Biology Stack Exchange is a question and answer site for biology researchers, academics, and students. Join them; it only takes a minute:

Sign up
Here's how it works:
  1. Anybody can ask a question
  2. Anybody can answer
  3. The best answers are voted up and rise to the top

I was wondering if anyone had recommendations for good, large (hopefully 100kDa+), control proteins that would be present in most mammalian cells. I'm working mostly with tissue samples from humans and mice, and airway epithelium in particular if that matters. So far the best I've thought of is HSP90, but that is far from ideal for a number of reasons. My target proteins are between 125 and 210 kDa. To improve resolution, we've run pretty much everything under 90kDa off the gel.

That removes the old standbys like actin or GAPDH. I understand that the protein levels could vary between cell types for a good loading control target. Bonus points if you know a good antibody clone to it.

share|improve this question
How about RNA polymerase subunits - some of these are large. (In E. coli I used to use beta-beta prime for the same reason. Not particularly abundant but very distinctive.) – Alan Boyd Feb 20 '14 at 7:47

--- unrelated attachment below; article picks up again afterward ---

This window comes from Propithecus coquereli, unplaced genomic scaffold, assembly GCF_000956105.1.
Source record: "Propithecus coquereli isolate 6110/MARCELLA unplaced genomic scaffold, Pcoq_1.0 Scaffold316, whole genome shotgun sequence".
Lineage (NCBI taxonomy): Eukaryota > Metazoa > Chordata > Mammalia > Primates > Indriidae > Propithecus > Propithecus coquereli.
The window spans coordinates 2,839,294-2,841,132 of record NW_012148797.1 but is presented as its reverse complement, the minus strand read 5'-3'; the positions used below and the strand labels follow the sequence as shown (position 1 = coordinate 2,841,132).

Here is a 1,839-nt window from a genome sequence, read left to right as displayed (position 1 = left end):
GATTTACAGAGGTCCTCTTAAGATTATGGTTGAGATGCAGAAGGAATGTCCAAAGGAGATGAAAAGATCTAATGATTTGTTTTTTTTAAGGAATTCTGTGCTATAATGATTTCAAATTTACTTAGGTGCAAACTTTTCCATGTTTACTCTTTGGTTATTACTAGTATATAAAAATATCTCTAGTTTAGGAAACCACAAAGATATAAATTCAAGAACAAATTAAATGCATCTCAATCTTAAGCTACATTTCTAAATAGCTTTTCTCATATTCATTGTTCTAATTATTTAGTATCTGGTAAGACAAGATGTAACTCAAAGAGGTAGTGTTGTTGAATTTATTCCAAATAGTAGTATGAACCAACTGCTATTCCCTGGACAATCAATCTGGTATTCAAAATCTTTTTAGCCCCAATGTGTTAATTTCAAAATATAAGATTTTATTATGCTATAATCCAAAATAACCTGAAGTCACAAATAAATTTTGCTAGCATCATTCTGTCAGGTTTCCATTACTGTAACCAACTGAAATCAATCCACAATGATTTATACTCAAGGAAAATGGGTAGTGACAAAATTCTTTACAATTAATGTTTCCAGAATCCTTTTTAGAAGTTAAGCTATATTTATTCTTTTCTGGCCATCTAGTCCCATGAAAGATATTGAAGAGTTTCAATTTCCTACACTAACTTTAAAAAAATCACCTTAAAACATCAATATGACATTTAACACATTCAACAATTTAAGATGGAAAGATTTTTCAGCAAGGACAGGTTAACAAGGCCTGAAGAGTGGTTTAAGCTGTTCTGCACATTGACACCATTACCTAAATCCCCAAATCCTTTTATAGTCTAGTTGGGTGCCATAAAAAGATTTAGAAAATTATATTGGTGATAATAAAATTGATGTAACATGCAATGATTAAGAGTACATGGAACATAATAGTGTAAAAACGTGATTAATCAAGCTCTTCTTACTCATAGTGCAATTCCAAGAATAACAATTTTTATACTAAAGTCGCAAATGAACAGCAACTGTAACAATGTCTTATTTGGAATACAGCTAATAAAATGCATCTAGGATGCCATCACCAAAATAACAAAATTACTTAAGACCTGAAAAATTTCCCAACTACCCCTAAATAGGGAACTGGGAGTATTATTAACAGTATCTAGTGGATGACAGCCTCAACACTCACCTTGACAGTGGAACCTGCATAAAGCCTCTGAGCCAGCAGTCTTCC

@alanboyd Not a bad idea, I'll give it a try. Most of these will be testing effects from infections with RNA viruses, so this might look interesting anyway. – Atl LED Feb 20 '14 at 13:21
up vote 3 down vote accepted

Vinculin! I love our grad-students, I can't believe I didn't think of it last night.

Also, awesome chart, even if it's from a company.

share|improve this answer
Thats a pretty useful chart. Bookmarked for later use. – Chris Feb 20 '14 at 16:13
@Chris I thought about replicating it here, but it seemed too much like stealing – Atl LED Feb 20 '14 at 16:46

Your Answer


By posting your answer, you agree to the privacy policy and terms of service.

Not the answer you're looking for? Browse other questions tagged or ask your own question.